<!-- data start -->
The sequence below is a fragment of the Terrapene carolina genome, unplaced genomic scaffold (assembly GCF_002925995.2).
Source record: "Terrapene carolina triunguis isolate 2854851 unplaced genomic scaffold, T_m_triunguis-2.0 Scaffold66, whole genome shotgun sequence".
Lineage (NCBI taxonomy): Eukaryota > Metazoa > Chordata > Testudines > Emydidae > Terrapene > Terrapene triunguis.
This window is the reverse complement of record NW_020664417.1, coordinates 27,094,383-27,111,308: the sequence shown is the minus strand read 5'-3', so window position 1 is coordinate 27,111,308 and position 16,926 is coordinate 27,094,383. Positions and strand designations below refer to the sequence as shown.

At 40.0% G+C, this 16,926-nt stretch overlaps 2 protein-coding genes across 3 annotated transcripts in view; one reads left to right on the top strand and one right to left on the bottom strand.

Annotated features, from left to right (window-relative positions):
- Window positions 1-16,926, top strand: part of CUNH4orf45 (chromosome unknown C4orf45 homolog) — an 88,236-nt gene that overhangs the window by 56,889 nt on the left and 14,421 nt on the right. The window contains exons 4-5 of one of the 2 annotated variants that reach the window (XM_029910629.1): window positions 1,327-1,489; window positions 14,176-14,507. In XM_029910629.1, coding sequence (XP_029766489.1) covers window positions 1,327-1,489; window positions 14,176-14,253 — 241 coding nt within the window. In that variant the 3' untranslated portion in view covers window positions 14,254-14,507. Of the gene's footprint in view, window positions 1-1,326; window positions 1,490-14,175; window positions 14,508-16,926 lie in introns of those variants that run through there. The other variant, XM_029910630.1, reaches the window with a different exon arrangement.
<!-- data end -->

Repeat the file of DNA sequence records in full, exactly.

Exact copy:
The sequence below is a fragment of the Terrapene carolina genome, unplaced genomic scaffold (assembly GCF_002925995.2).
Source record: "Terrapene carolina triunguis isolate 2854851 unplaced genomic scaffold, T_m_triunguis-2.0 Scaffold66, whole genome shotgun sequence".
Lineage (NCBI taxonomy): Eukaryota > Metazoa > Chordata > Testudines > Emydidae > Terrapene > Terrapene triunguis.
This window is the reverse complement of record NW_020664417.1, coordinates 27,094,383-27,111,308: the sequence shown is the minus strand read 5'-3', so window position 1 is coordinate 27,111,308 and position 16,926 is coordinate 27,094,383. Positions and strand designations below refer to the sequence as shown.

At 40.0% G+C, this 16,926-nt stretch overlaps 2 protein-coding genes across 3 annotated transcripts in view; one reads left to right on the top strand and one right to left on the bottom strand.

Annotated features, from left to right (window-relative positions):
- Window positions 1-16,926, top strand: part of CUNH4orf45 (chromosome unknown C4orf45 homolog) — an 88,236-nt gene that overhangs the window by 56,889 nt on the left and 14,421 nt on the right. The window contains exons 4-5 of one of the 2 annotated variants that reach the window (XM_029910629.1): window positions 1,327-1,489; window positions 14,176-14,507. In XM_029910629.1, coding sequence (XP_029766489.1) covers window positions 1,327-1,489; window positions 14,176-14,253 — 241 coding nt within the window. In that variant the 3' untranslated portion in view covers window positions 14,254-14,507. Of the gene's footprint in view, window positions 1-1,326; window positions 1,490-14,175; window positions 14,508-16,926 lie in introns of those variants that run through there. The other variant, XM_029910630.1, reaches the window with a different exon arrangement.